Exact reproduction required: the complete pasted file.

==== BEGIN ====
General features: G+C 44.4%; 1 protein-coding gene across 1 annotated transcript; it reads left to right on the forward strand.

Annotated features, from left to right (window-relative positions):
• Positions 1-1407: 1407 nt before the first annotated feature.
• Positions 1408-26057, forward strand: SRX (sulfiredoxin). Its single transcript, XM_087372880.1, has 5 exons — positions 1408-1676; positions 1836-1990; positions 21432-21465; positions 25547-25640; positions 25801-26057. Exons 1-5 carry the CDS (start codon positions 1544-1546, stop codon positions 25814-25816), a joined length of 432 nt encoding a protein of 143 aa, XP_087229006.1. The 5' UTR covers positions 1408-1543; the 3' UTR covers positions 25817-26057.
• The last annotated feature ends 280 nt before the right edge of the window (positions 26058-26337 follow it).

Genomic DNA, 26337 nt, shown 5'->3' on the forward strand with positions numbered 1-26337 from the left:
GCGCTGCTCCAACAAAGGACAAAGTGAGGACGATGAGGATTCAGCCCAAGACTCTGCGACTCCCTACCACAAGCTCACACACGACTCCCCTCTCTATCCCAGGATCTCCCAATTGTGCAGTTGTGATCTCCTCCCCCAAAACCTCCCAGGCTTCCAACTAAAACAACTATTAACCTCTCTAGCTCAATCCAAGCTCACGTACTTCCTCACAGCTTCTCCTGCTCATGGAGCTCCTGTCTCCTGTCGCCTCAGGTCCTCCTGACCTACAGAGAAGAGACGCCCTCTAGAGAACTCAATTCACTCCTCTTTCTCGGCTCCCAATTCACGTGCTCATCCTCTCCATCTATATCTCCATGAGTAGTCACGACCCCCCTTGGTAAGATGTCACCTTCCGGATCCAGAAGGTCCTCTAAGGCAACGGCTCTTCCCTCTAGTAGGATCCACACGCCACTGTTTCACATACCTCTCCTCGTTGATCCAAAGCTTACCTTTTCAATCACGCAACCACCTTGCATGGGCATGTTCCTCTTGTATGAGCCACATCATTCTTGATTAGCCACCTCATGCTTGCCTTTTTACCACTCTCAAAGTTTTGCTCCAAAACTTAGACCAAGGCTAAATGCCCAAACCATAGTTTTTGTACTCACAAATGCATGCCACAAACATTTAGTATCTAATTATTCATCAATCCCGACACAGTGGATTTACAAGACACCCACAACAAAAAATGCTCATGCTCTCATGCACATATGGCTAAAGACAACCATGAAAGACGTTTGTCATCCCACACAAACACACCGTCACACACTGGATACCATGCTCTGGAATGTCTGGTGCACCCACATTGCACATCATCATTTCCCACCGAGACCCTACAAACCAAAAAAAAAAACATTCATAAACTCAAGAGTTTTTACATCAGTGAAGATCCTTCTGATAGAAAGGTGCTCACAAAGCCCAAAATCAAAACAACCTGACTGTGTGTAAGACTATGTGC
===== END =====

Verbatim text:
General features: G+C 44.4%; 1 protein-coding gene across 1 annotated transcript; it reads left to right on the forward strand.

Annotated features, from left to right (window-relative positions):
• Positions 1-1407: 1407 nt before the first annotated feature.
• Positions 1408-26057, forward strand: SRX (sulfiredoxin). Its single transcript, XM_087372880.1, has 5 exons — positions 1408-1676; positions 1836-1990; positions 21432-21465; positions 25547-25640; positions 25801-26057. Exons 1-5 carry the CDS (start codon positions 1544-1546, stop codon positions 25814-25816), a joined length of 432 nt encoding a protein of 143 aa, XP_087229006.1. The 5' UTR covers positions 1408-1543; the 3' UTR covers positions 25817-26057.
• The last annotated feature ends 280 nt before the right edge of the window (positions 26058-26337 follow it).

Genomic DNA, 26337 nt, shown 5'->3' on the forward strand with positions numbered 1-26337 from the left:
GCGCTGCTCCAACAAAGGACAAAGTGAGGACGATGAGGATTCAGCCCAAGACTCTGCGACTCCCTACCACAAGCTCACACACGACTCCCCTCTCTATCCCAGGATCTCCCAATTGTGCAGTTGTGATCTCCTCCCCCAAAACCTCCCAGGCTTCCAACTAAAACAACTATTAACCTCTCTAGCTCAATCCAAGCTCACGTACTTCCTCACAGCTTCTCCTGCTCATGGAGCTCCTGTCTCCTGTCGCCTCAGGTCCTCCTGACCTACAGAGAAGAGACGCCCTCTAGAGAACTCAATTCACTCCTCTTTCTCGGCTCCCAATTCACGTGCTCATCCTCTCCATCTATATCTCCATGAGTAGTCACGACCCCCCTTGGTAAGATGTCACCTTCCGGATCCAGAAGGTCCTCTAAGGCAACGGCTCTTCCCTCTAGTAGGATCCACACGCCACTGTTTCACATACCTCTCCTCGTTGATCCAAAGCTTACCTTTTCAATCACGCAACCACCTTGCATGGGCATGTTCCTCTTGTATGAGCCACATCATTCTTGATTAGCCACCTCATGCTTGCCTTTTTACCACTCTCAAAGTTTTGCTCCAAAACTTAGACCAAGGCTAAATGCCCAAACCATAGTTTTTGTACTCACAAATGCATGCCACAAACATTTAGTATCTAATTATTCATCAATCCCGACACAGTGGATTTACAAGACACCCACAACAAAAAATGCTCATGCTCTCATGCACATATGGCTAAAGACAACCATGAAAGACGTTTGTCATCCCACACAAACACACCGTCACACACTGGATACCATGCTCTGGAATGTCTGGTGCACCCACATTGCACATCATCATTTCCCACCGAGACCCTACAAACCAAAAAAAAAAACATTCATAAACTCAAGAGTTTTTACATCAGTGAAGATCCTTCTGATAGAAAGGTGCTCACAAAGCCCAAAATCAAAACAACCTGACTGTGTGTAAGACTATGTGC